“You can get pretty much geeky with whatever you do,” he laughs before explaining the science behind Dolcezza’s secret.
Once Duncan moves the gelato to the batch freezer it’s all a matter of precise timing. The gelato is already cold in due part to the ager, which is incredibly important; a cold beginning makes the gelato freeze easier. The easier it freezes, the smaller the ice crystals. The smaller the ice crystals, the smoother the texture.
He turns on the mixer which kicks on with a low hum. From there with the touch of a button Duncan starts the compressor, which begins the freezing process. This takes roughly eight minutes though eyeballing is highly encouraged to find the perfect texture.
“Thirty seconds can make a huge difference on this,” Duncan muses.
Once we finish our batch and lick clean a spoonful of the sweetest dulce de leche gelato to grace this fine city, we take a seat at Dolcezza’s bar. Customers may come here to order any number of items ranging from pre-packaged push-pops, affogatos made with Stumptown Coffee, or their own spin on a sundae like their “Fruity Pebbles” made with Singing Dog Vanilla, candied citrus peels and peanuts (conceptualized just 2 hours before we got there), or the “Earth, Wind and Fire,” scoops of dark chocolate topped with Kinderhook spiced nuts and whipped cream.
And how does D.C.’s Wonka imagine such creations? Much like that freaky scene in the tunnel, it’s fairly psychedelic.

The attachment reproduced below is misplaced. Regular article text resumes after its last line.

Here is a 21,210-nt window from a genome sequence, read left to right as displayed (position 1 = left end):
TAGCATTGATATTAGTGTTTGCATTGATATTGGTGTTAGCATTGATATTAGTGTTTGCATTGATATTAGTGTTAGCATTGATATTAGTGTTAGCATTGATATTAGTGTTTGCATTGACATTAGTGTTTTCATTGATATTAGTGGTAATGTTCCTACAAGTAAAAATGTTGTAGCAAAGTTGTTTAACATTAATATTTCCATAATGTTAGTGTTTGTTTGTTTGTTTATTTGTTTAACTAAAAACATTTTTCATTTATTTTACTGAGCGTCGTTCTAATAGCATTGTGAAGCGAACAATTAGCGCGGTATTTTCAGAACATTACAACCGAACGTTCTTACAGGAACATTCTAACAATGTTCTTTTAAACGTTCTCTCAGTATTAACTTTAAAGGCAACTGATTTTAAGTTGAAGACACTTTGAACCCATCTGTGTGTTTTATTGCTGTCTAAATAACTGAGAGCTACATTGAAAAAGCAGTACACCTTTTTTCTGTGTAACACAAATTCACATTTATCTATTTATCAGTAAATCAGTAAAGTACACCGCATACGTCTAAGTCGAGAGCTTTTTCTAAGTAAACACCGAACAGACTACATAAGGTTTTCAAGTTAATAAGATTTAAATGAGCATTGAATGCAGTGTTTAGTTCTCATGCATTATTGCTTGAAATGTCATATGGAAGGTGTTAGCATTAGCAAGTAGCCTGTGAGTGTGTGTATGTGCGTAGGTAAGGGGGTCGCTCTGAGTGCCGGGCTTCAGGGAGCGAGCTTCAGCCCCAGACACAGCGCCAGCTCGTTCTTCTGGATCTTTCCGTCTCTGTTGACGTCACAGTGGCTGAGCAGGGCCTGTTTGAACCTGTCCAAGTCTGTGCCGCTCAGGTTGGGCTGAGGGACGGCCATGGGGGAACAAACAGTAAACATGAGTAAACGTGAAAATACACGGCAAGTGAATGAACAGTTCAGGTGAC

“It depends on the experience but it’s usually lots of bad drugs late at night,” he laughs. “You either get really great ideas or really bad ones.”
After hearing his latest batch of spring/summer flavors–strawberry taragon, roasted strawberries, blueberries with lemon and thyme, opal basil with lemon, lime cilantro or pineapple cilantro, and black berries and cream–we’re positive there’s not a bad egg in the bunch.
by Stephanie Breijo
We all know you love outdoor drinking in D.C. and we can’t blame you. Whether we’re aiming for a full afternoon of daydrinking or an evening underneath the sky (or, hell, why not both?) we’re always on the look out for a new favorite spot. While we’ll always have a special place in our hearts for our favorite patios and rooftops from 2013, there’s been a new wave of outdoor drinking valhallas popping up around the city since we published last year’s Outdoor Drinking Guide. While we work on our 2014 edition, here are five spots we know we’ll be frequenting this spring and summer…
Located right on 14th Street sits one of our new favorite patios complete with fireplace, repurposed wood, some gorgeous greenery and a menu full of tapas and wine.
- Roofers Union
Where once The Reef perched over Adams Morgan now sits Roofers Union, the new restaurant from Ripple’s very own Marjorie Meek-Bradley. Order award-winning punches and feast on housemade sausages while you peoplewatch from high above your rooftop throne.
- Fiola Mare
Though Fiola Mare’s patio is technically enclosed, once spring hits those windows will be wide open for unhindered views of the Georgetown Waterfront. The stunning location is only rivaled by Chef Fabio Trabocchi’s menu so there’s no way you can go wrong.
- Agua 301